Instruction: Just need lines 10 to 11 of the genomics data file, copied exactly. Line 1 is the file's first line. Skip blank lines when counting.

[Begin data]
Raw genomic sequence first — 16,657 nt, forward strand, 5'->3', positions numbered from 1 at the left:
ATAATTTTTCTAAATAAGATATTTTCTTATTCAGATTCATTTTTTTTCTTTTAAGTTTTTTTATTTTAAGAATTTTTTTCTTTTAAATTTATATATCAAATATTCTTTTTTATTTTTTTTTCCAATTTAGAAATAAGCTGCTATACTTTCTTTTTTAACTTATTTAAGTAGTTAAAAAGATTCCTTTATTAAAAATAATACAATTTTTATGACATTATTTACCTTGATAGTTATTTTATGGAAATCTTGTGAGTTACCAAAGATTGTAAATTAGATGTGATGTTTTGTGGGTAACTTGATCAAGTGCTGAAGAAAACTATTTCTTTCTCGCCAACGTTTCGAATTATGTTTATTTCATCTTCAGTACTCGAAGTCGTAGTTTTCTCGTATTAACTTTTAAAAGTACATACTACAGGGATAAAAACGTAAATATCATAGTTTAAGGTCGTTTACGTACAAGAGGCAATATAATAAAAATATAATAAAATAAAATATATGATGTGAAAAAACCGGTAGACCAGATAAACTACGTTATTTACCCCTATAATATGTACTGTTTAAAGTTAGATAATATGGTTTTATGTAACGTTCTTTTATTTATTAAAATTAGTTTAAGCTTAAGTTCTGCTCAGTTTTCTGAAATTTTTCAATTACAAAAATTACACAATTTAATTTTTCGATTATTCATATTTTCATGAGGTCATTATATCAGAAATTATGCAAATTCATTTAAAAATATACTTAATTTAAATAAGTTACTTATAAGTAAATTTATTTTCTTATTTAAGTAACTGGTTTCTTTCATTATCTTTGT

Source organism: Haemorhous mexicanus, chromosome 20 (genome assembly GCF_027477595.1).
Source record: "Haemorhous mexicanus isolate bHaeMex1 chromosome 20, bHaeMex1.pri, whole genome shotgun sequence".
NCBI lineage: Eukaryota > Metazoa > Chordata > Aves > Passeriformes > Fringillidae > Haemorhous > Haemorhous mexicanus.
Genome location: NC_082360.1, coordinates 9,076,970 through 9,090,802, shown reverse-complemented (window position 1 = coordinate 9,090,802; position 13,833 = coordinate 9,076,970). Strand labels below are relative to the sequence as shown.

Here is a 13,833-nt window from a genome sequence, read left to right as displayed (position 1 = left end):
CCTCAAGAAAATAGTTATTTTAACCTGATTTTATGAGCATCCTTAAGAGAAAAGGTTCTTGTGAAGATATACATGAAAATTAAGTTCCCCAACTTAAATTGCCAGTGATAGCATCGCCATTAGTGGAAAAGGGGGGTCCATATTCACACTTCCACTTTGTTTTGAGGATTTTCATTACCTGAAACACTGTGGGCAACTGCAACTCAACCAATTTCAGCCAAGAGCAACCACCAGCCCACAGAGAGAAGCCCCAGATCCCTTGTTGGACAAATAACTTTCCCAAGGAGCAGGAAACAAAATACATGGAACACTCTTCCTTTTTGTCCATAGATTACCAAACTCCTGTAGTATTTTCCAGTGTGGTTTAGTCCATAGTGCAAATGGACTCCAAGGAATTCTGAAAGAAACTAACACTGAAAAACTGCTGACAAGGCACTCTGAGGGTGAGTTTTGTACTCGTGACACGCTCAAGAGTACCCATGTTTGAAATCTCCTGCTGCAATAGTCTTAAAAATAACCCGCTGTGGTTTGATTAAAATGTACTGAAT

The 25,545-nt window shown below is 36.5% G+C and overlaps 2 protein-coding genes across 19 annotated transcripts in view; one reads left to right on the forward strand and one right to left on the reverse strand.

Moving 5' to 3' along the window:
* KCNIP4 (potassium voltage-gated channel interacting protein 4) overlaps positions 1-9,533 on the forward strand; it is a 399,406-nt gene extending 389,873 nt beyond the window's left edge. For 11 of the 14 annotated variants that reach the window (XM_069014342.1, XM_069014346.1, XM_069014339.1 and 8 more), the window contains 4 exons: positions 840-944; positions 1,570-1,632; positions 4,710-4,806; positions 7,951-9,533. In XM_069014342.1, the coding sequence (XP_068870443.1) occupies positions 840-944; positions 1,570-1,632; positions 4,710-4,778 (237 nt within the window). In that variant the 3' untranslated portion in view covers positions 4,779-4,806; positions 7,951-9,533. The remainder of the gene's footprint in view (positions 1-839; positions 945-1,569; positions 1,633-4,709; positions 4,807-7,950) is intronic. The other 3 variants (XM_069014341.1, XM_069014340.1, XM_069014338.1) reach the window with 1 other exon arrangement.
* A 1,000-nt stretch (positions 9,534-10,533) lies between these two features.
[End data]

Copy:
Moving 5' to 3' along the window:
* KCNIP4 (potassium voltage-gated channel interacting protein 4) overlaps positions 1-9,533 on the forward strand; it is a 399,406-nt gene extending 389,873 nt beyond the window's left edge. For 11 of the 14 annotated variants that reach the window (XM_069014342.1, XM_069014346.1, XM_069014339.1 and 8 more), the window contains 4 exons: positions 840-944; positions 1,570-1,632; positions 4,710-4,806; positions 7,951-9,533. In XM_069014342.1, the coding sequence (XP_068870443.1) occupies positions 840-944; positions 1,570-1,632; positions 4,710-4,778 (237 nt within the window). In that variant the 3' untranslated portion in view covers positions 4,779-4,806; positions 7,951-9,533. The remainder of the gene's footprint in view (positions 1-839; positions 945-1,569; positions 1,633-4,709; positions 4,807-7,950) is intronic. The other 3 variants (XM_069014341.1, XM_069014340.1, XM_069014338.1) reach the window with 1 other exon arrangement.